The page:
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Elastic nail for forearm fractures


Your child is having or have just had an elastic nail procedure to treat a forearm fracture/break

This is also known sometimes as a TENS nail (titanium elastic nail), although the nails are not always titanium. 

Elastic nails are ideal for many fractures in pediatric and adolescent patients, and that is why Mr Wang has chosen this method for fixing your child's fracture. 

Below is an example of a fracture treated with elastic nails

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Post operative Recovery

Following surgery, it is normal for there to be some pain experienced in the forearm, wrist, or elbow

It is normal for your child to experience some tingling or numbness in their fingers, as this may be due to the local anaesthesia Mr Wang used to help reduce the pain. 

Time in plaster (3-6 weeks)

  • Although the fracture is fixed with an elastic nail, it still needs to be protected using a plaster for 4-6 weeks

  • During this time you should encourage your child to frequently move their fingers/thumb, as soon as it is comfortable to do so

  • Ask them to stretch their fingers out all the way with the assistance of the other hand, or you may help them with this exercise to stretch their fingers out

  • Then close it all the way into a fist, with the assistance of the other hand or your help if necessary 

  • These finger exercises help keep the fingers from becoming stiff whilst in the plaster

  • Keep your child's arm elevated as much as possible. This is particularly important in the first 5-7 days following surgery. This helps with reducing swelling. Use a pillow to prop their arm up if they are seated or lying down. 

  • You should not let water get into the cast as this may get into the wound or damage the cast. You may use a plastic bag tied over the cast during shower or bathing. 

Following cast/dressing removal

  • This may occur between weeks 3 to 6 following surgery, depending on the fracture pattern and age of your child

  • There may be tails of dissolvable sutures used for skin closure. There may also be 'steristrips' or small wound closure tapes, that could be either removed during the appointment or left to fall off at home/in the shower over the next few days. 

  • After the cast is removed, your child may start moving his/her elbow and wrist. Initially they may not wish to and this is normal, as they have not moved for several weeks and can feel apprehensive. However, they will gradually start moving it in the next few days.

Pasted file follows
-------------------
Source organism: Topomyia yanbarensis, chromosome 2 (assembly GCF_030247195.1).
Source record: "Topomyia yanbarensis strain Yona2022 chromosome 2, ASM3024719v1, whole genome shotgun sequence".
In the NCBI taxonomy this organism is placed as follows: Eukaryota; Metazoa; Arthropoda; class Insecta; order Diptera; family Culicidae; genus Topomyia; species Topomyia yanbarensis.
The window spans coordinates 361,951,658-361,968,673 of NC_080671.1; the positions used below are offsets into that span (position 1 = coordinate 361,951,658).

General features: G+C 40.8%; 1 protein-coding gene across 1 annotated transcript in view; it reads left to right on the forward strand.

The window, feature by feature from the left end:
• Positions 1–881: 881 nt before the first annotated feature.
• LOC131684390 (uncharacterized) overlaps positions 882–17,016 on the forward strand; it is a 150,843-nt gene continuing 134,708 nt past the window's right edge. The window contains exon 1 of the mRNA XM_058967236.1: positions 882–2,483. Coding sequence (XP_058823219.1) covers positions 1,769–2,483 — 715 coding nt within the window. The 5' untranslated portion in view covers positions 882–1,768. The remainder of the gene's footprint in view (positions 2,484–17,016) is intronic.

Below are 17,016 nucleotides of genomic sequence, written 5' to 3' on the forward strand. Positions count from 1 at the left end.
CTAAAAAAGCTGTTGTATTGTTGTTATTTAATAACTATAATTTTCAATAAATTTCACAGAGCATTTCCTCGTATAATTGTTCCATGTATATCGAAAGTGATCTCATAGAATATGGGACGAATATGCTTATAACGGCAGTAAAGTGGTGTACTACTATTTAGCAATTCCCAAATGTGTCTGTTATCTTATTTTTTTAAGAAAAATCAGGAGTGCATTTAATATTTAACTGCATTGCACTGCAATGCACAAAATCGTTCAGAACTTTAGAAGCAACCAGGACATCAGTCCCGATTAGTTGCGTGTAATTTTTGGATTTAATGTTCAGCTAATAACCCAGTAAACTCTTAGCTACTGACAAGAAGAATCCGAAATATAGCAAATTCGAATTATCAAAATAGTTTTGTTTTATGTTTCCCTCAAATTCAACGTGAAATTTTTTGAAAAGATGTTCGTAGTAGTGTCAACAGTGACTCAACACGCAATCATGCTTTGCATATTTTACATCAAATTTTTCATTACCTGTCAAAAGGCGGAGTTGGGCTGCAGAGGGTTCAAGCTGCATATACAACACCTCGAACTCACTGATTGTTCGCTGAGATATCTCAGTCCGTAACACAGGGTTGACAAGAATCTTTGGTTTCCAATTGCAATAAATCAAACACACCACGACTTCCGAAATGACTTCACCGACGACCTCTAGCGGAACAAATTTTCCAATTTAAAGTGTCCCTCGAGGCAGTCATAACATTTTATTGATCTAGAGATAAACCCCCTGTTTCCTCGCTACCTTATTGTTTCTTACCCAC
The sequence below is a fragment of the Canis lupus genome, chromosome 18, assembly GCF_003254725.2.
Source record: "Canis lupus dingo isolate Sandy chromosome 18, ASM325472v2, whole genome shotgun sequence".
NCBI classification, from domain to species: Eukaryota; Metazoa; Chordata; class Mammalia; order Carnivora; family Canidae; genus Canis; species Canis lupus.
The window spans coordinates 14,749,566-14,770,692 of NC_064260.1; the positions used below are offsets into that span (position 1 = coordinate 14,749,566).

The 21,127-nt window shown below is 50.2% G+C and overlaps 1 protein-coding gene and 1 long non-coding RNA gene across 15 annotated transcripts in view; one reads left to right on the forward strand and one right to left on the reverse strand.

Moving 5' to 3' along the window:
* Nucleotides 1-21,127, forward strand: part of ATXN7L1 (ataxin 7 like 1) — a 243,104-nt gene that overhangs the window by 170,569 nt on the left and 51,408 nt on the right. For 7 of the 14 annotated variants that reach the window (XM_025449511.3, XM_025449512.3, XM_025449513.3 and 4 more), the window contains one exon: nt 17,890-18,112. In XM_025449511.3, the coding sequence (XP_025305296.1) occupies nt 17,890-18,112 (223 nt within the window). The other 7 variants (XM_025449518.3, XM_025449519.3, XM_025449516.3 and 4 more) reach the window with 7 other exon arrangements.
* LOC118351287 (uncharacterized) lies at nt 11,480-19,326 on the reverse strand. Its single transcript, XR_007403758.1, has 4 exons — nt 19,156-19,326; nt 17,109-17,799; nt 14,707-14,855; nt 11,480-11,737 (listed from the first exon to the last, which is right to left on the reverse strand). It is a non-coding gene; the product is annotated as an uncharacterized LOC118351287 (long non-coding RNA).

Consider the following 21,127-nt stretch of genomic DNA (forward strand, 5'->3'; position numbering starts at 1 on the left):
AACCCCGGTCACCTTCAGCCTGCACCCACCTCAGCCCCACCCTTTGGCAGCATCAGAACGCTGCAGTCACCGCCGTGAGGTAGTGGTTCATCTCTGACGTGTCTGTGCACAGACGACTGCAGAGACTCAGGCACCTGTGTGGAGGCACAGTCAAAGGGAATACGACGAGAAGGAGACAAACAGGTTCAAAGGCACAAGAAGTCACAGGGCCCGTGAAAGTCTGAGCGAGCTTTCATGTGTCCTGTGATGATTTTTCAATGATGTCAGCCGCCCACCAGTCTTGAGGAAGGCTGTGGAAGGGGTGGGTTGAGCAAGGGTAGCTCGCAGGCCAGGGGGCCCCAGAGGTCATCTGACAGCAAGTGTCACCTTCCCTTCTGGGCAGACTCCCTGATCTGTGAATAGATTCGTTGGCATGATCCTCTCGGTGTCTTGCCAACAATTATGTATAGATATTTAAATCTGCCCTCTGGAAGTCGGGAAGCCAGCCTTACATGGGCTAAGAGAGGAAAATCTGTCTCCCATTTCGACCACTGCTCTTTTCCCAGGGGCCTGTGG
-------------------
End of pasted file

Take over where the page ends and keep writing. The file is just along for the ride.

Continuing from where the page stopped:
• Some discomfort during moving of elbow and wrist at this stage is also normal

  • Despite the elbow and wrist being possibly stiff, usually children do not require physiotherapy as movement is expected to recover. Sometimes Mr Wang will ask your child to see a physiotherapist to help speed up recovery of movement. 

  • It is important at this time that your child continues to abstain from contact sport or high risk activities where they are at increased risk of falling. This is because although the fracture is now strong enough for them to move their arms without a cast, it is not 100% healed yet and is a higher chance of re-fracture should they have an injury

Following bone healing

  • This may occur between 6 weeks and 4 months following surgery, depending on age and the exact break. Sometimes the bones may not heal until even later.

  • Bone healing is usually determined on xray, and Mr Wang will advise you when there is sufficient healing for your child to progress with their activities.

  • Once sufficient bone healing has occurred, your child could then increase weight-bearing of the arm, and gradually return to sports.

  • Physiotherapy, if indicated at this stage, will focus on regaining strength and progression back to sporting activities.


Removal of nail

  • Mr Wang will have a discussion with you about the pros and cons of removal of the nail following healing of the fracture. This will usually not happen until at least 3 months following the surgery

  • It is not absolutely necessary to remove the nail. It does not cause blood contamination. The nail is buried inside the bone and should not cause any discomfort or affect growth. It should not set off any metal detectors at airports etc.

  • However, if the nail is not removed within the first year, it can become quite difficult to remove later on. 

  • There is a small chance that even after the fracture has healed 100%, your child may re-injure their arm later in life and therefore sustain a fracture in the same bones again. If that was to occur and the nail is still inside the bone, the procedure to fix that fracture will be more challenging with a broken/bent nail inside the bone. For this reason Mr Wang will have a discussion with you about whether the nail may be removed.

  • If decision is made between Mr Wang and yourself to remove the nail, then this is usually scheduled for between 3 and 12 months following initial surgery. The removal surgery is a day procedure case, and your child may return to all activities 3-4 days following nail removal. 

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